3. Northanger Abbey by Jane Austen -- Josh's parents gave us all Kindles for Christmas, and since many great classic works are free, I quickly added those to my e-reader and jumped into this Austen work I've been wanting to read.  I really enjoyed the hero of the story -- he was so funny at points it seemed more like a Dickensian hero.  I don't think I prefer it over other Austen, but it was a terrific read just the same.  I think this was an excellent way to start out my e-reading experience, because it made a thick book light and not tiresome to hold in one hand for even long periods of time (found that out once when Susie fell asleep on me, and I could only hold up one arm to hold my Kindle.  I normally enjoy flipping to endnotes to gain perspective on the historical setting, but it wasn't as handy to do so with the Kindle, so it kept me right in the story more, which is rather enjoyable as well.

4. Lady Jane Grey, Nine-Day Queen of England by Faith Cook -- this was the best book I read last month.  I finished the last chapter with the utmost respect for this young Tudor girl who was plotted against and mistreated her whole life long, only to die honorably without forsaking her sincere beliefs.  At nine, she was sent to court (Henry the VIII was on the throne) and was educated alongside her cousin, Prince Edward by godly tutors who embraced Reformation teachings.  Jane was brilliant, and at 13 and 14 she held regular correspondence with leading Reformers living throughout Europe such as Martin Bucer.  She was able to dialogue about Theology and Scripture with these men.  I was amazed by the both her brilliance in writing to them, and that they were willing to write to a woman, and such a young woman at that!  Poor Jane was forced to marry, and then take the throne at age 15, and then after just a few days, abandoned by everyone who forced the crown upon her, including her parents, all of whom rallied for Queen Mary.  While Jane lived, Mary's throne seemed threatened, so she was condemned to death by beheading.  The last 2 chapters of this book were simply amazing, telling of how a good priest, Feckenham, was determined to "save" Jane, both her life and soul by converting her Catholicism.  Mary offered Jane her life if she would renounce the "new religion".  This young girl at 16 faced many priests in public debate, just days before her execution, knowing that if she were to recant, her life would be spared.  I was in awe to read her debate (which is recorded in Foxe's Book of Martyrs), and how at its conclusion, Feckenham says they should have changed places, with Jane as the teacher and he as the disciple, and offered to be her spiritual support at the executioner's block.  While this book began a bit slowly (many biographies do, you know), it ended just breathtakingly!  What an admirable heroine is Lady Jane Grey!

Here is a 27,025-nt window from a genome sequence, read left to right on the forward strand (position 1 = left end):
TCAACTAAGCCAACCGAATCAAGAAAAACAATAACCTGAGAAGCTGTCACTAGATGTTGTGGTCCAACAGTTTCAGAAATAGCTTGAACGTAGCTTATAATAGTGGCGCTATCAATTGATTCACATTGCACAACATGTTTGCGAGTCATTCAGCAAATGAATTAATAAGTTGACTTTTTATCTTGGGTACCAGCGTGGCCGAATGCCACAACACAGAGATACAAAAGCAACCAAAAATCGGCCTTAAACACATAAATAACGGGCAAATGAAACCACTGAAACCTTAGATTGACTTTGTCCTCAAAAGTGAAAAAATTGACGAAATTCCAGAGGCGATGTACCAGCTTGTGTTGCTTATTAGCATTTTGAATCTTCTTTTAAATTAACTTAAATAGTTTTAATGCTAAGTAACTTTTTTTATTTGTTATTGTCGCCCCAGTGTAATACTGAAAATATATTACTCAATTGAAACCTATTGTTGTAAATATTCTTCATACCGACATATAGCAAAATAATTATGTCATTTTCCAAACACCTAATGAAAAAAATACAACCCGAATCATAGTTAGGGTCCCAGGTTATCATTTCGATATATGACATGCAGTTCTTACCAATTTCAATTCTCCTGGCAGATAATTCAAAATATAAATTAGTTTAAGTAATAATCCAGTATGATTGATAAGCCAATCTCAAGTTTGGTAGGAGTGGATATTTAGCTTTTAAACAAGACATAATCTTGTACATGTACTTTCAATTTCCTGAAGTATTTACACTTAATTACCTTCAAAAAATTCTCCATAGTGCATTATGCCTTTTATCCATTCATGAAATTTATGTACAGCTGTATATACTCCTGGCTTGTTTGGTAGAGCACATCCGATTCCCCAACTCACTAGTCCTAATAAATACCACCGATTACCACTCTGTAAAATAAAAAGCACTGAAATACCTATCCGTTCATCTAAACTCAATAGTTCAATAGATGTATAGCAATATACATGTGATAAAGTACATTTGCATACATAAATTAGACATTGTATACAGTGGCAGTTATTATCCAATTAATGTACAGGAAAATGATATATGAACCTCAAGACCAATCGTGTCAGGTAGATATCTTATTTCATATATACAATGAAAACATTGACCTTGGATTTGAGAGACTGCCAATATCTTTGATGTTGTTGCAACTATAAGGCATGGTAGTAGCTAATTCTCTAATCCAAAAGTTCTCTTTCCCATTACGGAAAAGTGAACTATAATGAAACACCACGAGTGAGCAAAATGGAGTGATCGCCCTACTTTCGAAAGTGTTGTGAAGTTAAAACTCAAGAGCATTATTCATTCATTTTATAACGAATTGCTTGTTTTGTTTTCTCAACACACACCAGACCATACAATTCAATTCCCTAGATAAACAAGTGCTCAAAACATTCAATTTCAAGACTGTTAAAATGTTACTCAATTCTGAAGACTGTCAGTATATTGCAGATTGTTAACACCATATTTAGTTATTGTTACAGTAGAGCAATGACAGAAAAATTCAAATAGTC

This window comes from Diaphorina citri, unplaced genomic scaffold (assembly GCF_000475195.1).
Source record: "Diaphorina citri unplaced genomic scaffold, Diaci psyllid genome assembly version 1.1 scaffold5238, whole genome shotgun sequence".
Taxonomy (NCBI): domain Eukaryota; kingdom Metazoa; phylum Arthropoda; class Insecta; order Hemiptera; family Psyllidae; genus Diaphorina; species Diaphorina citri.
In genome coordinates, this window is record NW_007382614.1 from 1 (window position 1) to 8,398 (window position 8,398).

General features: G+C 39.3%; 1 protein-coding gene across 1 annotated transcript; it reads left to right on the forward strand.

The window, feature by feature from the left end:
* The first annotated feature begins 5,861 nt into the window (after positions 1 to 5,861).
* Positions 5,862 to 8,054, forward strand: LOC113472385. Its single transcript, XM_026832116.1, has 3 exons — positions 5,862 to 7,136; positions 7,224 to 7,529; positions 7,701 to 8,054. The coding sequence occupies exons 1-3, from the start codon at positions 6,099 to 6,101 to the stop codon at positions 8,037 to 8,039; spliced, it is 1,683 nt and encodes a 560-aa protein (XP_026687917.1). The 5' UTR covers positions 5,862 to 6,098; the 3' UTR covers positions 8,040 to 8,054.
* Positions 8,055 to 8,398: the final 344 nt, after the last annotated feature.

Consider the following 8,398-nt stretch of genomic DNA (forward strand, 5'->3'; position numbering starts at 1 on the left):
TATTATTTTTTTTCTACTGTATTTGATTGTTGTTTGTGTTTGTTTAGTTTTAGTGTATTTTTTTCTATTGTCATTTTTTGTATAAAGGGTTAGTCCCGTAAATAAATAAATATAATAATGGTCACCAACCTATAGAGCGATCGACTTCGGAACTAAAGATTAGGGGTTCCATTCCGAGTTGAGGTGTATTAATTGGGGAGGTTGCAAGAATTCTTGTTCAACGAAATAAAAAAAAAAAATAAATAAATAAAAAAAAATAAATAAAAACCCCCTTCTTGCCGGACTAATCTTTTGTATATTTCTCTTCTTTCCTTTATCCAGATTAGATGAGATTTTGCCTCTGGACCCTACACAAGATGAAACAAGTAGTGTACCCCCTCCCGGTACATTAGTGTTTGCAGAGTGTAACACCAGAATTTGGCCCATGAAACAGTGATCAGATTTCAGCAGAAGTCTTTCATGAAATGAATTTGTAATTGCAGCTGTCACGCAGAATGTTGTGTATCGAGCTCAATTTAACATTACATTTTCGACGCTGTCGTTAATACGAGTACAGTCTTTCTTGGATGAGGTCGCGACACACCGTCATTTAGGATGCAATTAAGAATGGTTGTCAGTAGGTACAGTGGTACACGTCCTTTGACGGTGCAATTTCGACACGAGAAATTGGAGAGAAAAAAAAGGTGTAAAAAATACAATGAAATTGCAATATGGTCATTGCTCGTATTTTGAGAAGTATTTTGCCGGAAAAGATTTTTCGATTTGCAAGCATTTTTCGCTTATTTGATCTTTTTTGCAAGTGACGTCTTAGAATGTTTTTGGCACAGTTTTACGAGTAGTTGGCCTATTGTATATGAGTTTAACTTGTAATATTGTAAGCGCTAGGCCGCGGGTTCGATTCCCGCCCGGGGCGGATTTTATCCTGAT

February is here -- time to begin some new books!